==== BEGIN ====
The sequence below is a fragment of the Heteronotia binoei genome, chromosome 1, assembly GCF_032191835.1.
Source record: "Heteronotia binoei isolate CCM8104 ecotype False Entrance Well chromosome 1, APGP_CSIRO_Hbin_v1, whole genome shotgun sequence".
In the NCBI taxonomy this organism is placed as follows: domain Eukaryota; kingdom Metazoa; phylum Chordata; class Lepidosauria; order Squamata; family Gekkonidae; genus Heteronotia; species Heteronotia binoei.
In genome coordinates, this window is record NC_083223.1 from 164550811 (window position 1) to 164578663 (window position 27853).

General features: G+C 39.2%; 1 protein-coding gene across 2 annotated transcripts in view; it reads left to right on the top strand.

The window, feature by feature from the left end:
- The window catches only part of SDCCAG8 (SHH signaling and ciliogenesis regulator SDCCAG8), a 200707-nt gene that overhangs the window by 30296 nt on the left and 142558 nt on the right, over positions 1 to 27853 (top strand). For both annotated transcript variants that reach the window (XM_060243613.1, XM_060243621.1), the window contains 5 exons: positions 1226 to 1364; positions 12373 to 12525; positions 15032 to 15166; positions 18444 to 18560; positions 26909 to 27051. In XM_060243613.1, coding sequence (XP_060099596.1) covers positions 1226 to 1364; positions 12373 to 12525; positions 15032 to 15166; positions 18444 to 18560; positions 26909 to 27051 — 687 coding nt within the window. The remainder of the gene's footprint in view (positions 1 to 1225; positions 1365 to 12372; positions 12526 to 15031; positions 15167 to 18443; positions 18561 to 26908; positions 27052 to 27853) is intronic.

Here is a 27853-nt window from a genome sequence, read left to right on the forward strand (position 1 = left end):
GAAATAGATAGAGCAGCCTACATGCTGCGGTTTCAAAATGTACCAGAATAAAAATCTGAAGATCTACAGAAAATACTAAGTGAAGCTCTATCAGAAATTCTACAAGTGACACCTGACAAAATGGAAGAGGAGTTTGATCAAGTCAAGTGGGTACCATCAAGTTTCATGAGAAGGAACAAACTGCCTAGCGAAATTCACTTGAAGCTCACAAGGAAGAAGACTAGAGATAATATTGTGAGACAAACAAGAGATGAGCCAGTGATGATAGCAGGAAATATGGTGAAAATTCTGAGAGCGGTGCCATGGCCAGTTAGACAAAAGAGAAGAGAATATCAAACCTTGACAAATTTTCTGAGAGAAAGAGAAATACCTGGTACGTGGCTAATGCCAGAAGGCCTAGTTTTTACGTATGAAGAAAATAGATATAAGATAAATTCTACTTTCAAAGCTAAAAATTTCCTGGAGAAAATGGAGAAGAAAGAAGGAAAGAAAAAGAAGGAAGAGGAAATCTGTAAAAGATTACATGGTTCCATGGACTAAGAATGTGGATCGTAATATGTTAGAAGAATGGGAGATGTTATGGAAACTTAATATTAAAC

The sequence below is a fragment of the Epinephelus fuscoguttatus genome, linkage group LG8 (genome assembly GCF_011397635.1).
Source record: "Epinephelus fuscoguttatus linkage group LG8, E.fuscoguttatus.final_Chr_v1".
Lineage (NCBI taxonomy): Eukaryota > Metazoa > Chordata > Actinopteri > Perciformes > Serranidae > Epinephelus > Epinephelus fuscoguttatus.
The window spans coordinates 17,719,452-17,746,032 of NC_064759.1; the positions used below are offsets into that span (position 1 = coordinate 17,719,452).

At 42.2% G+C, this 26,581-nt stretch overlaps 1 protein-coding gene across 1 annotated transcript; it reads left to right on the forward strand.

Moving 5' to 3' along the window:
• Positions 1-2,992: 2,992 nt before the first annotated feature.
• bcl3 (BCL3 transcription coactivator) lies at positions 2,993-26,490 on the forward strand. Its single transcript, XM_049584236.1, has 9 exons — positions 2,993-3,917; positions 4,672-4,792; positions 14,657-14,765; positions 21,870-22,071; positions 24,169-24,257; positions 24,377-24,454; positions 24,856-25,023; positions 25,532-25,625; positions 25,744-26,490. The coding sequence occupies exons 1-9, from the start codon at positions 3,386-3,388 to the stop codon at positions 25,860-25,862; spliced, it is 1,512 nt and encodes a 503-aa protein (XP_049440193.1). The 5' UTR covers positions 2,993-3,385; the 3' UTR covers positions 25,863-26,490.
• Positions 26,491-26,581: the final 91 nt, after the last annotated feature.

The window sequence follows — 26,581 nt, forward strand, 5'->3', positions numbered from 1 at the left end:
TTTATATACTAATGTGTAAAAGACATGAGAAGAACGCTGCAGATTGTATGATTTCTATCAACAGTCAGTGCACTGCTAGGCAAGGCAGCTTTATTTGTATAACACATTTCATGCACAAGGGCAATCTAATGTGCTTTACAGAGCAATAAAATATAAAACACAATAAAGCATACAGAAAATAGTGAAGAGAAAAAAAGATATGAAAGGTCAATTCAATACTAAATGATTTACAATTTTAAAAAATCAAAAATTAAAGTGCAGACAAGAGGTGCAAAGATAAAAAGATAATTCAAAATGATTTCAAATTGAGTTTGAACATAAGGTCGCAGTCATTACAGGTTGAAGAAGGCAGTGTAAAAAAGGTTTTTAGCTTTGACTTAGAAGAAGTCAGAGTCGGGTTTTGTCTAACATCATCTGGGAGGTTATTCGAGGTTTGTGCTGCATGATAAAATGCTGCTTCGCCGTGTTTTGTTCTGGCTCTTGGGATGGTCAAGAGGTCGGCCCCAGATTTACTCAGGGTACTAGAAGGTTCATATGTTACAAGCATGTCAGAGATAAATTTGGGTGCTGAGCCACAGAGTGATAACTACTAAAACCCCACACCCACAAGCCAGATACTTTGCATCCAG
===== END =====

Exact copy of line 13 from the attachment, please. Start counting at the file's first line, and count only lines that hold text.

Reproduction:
The window spans coordinates 17,719,452-17,746,032 of NC_064759.1; the positions used below are offsets into that span (position 1 = coordinate 17,719,452).